Long recognized for his accurate-sounding vintage-style pickups, Lindy Fralin has devoted much of his more original thinking to capturing realistic single-coil tones in new hum-rejecting designs. Fralin has been widely acclaimed for his Gibson Humbucker-, Fender Jazzmaster- and Gibson P-90-sized “Split Singles,” which use two staggered (but individual) coils in a single housing, each wound to opposite polarities to reject hum. But fitting the same principle into a Stratocaster-sized bobbin has eluded him—until now. With the introduction of the Split-Blade Stratocaster pickup ($100 retail), Fralin has finally achieved his goal of building a noiseless Strat replacement with the narrow magnetic window of a genuine single-coil pickup. After experimenting with the format for several years, the result is essentially a “broken” single-blade pickup, with the center ends of each of the two blade halves bent at a slight angle so their paths overlap each other in the center of the pickup, thereby creating a magnetic field with no hole in the middle. While seeking to reproduce a fairly vintage-styled tone, Fralin wasn’t afraid to redraw the blueprint entirely, and in the end he opted to use small ceramic magnets and to wind the coils with relatively few turns of 42-gauge wire. Split-Blades come in three strengths, which have output levels in the region of Fralin’s Vintage, Blues, and High-Output style single-coils, although their DC resistance readings are deceptively low, a byproduct of their design. The pickups are made with two choices of radiused top surface and blade (to suit fretboard radiuses of 7.5" to 10" or more than 10"), come with black or white covers, and can be ordered with cloth leads or two-conductor shielded leads to match with other pickups of unknown polarity.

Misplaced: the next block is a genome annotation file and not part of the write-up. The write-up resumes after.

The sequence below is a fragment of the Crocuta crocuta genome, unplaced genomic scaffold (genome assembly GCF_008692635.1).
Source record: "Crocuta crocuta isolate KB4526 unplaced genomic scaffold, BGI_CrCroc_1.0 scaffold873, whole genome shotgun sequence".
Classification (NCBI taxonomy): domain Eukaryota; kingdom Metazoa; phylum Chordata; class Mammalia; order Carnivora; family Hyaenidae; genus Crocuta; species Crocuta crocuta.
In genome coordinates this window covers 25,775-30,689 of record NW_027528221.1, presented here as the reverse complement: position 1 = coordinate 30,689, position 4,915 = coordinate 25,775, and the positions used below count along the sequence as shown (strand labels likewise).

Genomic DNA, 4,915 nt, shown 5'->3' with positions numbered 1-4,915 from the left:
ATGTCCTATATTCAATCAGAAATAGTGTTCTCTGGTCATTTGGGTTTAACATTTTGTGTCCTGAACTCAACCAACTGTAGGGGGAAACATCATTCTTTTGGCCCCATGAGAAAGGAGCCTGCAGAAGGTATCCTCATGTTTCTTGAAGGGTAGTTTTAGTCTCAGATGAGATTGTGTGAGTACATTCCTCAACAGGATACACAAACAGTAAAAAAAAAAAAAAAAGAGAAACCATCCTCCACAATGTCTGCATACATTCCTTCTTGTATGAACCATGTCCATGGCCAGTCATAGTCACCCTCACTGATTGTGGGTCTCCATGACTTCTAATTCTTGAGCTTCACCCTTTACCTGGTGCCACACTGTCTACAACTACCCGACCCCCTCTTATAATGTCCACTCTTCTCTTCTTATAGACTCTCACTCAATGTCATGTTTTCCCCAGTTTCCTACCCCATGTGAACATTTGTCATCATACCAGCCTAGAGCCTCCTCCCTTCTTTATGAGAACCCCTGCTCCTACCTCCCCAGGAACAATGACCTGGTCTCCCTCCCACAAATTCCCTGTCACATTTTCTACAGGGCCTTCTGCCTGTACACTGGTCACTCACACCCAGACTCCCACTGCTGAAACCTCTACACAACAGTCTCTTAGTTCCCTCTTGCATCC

I tested two sets of three Split- Blades, Vintage and Blues, in a pair of Fender Stratocasters, side by side with the original pickups loaded into a Fender Custom Shop ’60 Relic Stratocaster. The Vintage Split-Blades yielded convincingly old-school Strat tones in all five positions, with some snarly quack toward the bridge and plenty of warm, chewy bite at the neck. Their tone was that of a genuine single-coil, although they lacked any hint of 60-cycle hum. A quick swap to the Relic Stratocaster unveiled perhaps a little more chime and sparkle in the Fender pickups, but this was more a matter of their flavor being slightly different rather than superior, and the hum that came along with it seemed all the more prominent in the wake of the noise-free Fralins. Plugging in the Stratocaster with the Blues Split- Singles brought a little more beef to the stew, which wasn’t noticeable in an increase of output so much as in a thickening of the midrange and a slight smoothing out of the guitar’s overall voice—though without shifting it out of classic-Strat territory by any means. This round and fat-sounding pickup provides a tone that many rock and blues players have chased for decades (with hum-free performance no less), and could also be a cure for an overly bright Strat. Both sets handle mild to heavy overdrive well, whether pedal- or amp-generated, with the Vintage pickups retaining just a touch more clarity amid the grind, and the Blues offering up the dirt a little quicker, with a tad more midrange punch. All in all, both sets achieve Fralin’s goals with flying colors, and should offer an excellent noiseless-single-coil alternative that many players will appreciate.
KUDOS Accurate vintage and thick-Strat tones with good balance and clarity. Zero hum.
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